America Matters Earth Day

What do you picture when you think of America’s National Parks and Forests? Many likely envision wild places teaming with hippies trying to become one with nature. These parks do attract outdoorsy types, but the truth is they are so much more. America’s public lands are a place for citizens of all kinds to escape the daily grind, they  protect our country’s most important historic sites, and act as stores of valuable natural resources.

How did America come to manage public lands in such a diversity of ways?

Concern surfaced between the mid-1800’s to early 1900’s about  noticeable changes to the American landscape and dwindling natural resources during the industrialization and rapid westward expansion . These concerns grew into the conservationist movement led by many prominent Americans including Ferdinand Hayden, John Muir, Gifford Pinchot, and Theodore Roosevelt. While those in the movement all agreed that nature should be protected, they often clashed over the methods and goals of such protection.

Individuals like Hayden and Muir, rapt by the beauty and solitude of the western landscape, felt nature should be preserved for the sake of preserving nature. That is, the inherent value of wild and untouched wilderness was in and of itself enough to justify protecting land. Hayden, upon returning from the first successful geological survey of the area now known as Yellowstone National Park, was so concerned it would be damaged and degraded he convinced Congress and President Ulysses Grant to create America’s first national park in 1872.

Others in the movement, however, felt that forests should be conserved for the benefit and profit of Americans. Pinchot in particular, advocated for science- and economic-based methods of forestry to minimize waste and maximize yield of resources from forests and other lands. President  Roosevelt generally sided with this faction of the conservation movement, leading to Pinchot’s appointment as the first U.S. Chief Forester in 1905.

From these two opposing factions was born the United States Forest Service (USFS) and the National Park System (NPS), established in 1905 and 1916 respectively. Their missions and goals clearly reflect the beliefs and attitudes of these early conservationists:

The USFS manages “lands of many uses” with the mission “to sustain the health, diversity, and productivity of the Nation’s forests and grasslands to meet the needs of present and future generations.” This means that a wide diversity of activities take place in National Forests including hiking, hunting, fishing, and extraction of resources such as minerals, trees, and water.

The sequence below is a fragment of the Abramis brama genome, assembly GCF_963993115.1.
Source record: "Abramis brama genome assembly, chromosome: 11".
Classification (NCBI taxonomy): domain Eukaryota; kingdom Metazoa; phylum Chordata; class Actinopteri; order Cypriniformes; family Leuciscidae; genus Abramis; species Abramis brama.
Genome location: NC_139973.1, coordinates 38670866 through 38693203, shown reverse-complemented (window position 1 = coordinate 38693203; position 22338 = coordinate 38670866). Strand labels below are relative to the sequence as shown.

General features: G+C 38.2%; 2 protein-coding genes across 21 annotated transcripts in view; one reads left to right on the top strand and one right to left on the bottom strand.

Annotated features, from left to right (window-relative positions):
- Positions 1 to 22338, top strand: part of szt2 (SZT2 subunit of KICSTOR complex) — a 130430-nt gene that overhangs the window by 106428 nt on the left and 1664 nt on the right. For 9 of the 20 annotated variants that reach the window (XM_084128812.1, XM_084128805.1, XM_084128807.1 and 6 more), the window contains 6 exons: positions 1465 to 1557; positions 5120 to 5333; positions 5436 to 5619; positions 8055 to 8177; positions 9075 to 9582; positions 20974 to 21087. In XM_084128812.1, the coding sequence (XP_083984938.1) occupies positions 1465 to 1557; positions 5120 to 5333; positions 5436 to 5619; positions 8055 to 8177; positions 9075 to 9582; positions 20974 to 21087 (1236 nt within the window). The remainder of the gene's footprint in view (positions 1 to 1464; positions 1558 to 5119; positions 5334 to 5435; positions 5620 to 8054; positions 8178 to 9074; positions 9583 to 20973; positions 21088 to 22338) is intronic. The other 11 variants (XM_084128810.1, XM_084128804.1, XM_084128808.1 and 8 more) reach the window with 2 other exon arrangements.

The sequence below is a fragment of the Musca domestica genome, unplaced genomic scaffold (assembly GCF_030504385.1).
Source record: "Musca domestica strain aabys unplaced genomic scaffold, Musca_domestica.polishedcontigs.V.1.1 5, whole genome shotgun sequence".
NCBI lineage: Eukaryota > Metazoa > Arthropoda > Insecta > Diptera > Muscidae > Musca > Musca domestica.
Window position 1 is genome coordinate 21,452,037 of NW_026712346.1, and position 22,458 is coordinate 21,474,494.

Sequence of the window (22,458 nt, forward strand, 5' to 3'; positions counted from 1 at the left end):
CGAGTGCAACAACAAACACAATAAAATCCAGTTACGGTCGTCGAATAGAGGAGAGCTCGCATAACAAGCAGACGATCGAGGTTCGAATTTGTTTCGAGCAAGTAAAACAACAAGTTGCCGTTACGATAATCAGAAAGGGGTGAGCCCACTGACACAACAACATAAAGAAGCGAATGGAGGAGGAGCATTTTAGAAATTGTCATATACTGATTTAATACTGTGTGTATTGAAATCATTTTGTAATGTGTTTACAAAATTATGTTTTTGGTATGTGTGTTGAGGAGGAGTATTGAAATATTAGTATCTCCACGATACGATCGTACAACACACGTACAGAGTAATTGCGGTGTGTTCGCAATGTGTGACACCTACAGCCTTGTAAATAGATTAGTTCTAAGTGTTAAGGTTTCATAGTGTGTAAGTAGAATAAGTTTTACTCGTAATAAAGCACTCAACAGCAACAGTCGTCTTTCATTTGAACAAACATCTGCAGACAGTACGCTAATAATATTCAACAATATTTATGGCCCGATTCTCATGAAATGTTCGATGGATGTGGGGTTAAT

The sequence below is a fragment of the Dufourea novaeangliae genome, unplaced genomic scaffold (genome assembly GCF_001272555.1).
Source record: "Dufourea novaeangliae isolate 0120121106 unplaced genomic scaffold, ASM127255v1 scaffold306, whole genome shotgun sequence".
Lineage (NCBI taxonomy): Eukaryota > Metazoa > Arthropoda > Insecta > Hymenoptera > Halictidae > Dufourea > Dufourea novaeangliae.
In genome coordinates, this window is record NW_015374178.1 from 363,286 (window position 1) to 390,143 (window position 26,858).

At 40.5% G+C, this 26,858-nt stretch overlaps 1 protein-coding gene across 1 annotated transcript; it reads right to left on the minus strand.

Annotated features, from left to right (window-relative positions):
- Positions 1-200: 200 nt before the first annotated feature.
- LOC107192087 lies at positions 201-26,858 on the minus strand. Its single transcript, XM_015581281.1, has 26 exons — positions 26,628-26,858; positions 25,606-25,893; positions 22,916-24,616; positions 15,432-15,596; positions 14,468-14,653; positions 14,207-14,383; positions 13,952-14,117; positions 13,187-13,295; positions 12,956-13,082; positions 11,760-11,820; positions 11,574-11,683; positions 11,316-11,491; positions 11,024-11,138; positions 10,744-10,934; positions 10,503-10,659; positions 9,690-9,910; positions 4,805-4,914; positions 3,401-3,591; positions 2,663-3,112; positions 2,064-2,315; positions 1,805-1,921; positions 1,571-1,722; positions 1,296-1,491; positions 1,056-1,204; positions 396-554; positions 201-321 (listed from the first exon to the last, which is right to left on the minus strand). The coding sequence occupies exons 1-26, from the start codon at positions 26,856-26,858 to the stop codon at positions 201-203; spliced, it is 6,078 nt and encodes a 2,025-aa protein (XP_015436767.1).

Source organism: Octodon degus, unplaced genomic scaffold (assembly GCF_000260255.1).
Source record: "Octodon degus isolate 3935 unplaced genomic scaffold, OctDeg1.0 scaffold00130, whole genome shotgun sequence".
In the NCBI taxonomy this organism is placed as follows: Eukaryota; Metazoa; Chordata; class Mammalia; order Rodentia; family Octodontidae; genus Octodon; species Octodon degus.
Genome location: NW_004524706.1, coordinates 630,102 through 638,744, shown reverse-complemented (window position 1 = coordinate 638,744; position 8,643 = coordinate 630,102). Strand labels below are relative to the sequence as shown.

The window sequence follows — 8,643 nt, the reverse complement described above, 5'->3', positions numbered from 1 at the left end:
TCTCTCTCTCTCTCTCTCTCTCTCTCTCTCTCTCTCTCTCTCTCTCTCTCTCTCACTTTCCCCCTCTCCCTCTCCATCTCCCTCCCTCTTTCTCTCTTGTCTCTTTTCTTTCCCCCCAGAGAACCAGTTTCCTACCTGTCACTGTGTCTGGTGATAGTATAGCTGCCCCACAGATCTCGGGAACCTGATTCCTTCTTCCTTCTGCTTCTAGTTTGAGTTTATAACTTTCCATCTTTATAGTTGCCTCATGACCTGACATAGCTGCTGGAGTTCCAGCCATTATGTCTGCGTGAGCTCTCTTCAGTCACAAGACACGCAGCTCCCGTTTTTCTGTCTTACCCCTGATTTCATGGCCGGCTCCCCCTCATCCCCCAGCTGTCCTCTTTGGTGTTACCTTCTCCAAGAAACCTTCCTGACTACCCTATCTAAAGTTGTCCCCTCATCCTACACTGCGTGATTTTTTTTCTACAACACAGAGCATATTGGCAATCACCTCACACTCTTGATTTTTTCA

In contrast, the NPS “preserves unimpaired the natural and cultural resources … for the enjoyment, education, and inspiration of this and future generations.” The main goal of the NPS is to keep America’s wilderness wild and protect national historic sites, including the White House. Therefore, while citizens can still enjoy and visit National Parks and Historic Sites, activities are usually more restricted than at National Forests.

Earth Day America Matters

Public lands are a uniquely American idea, and one that attracts millions of citizens and international visitors each year who come to use and enjoy these national treasures. Today, national public lands cover 278 million acres of American soil and contribute $45 billion to the U.S. economy. These numbers would surely be much higher if the lands managed by state, county, and city governments were also included. Because of the hard work of early conservationists, we now enjoy vast wildernesses and abundant resources like clean water.

Ken Burn’s fans will know that the NPS is often referred to as “America’s Best Idea,” after historian Wallace Stegner remarks that the national parks are “Absolutely American, absolutely democratic, they reflect us at our best rather than our worst.”

The duality of the USFS and NPS is also great example of how discussion and compromise, especially when we disagree, makes our nation stronger and benefits ALL Americans for many generations. Now more than ever, when it seems Americans are strongly divided, we should look to these early conservationists as an example of how to work together in unity. Imagine the magnitude of issues we could solve if we listened and compromised as was done to establish America’s public lands.  

On this Earth Day, let us appreciate Americans of previous generations who had the foresight, and willingness to compromise, to protect and manage public lands in such a way that hippies can commune with nature, families can enjoy summer campouts, hunters can bring home deer to eat, ranchers can graze their cattle, and companies can harvest trees.

Earth Day America MattersLog stacks along the forest road at sunny day

If you would like to know more about the USFS and NPS visit their websites at: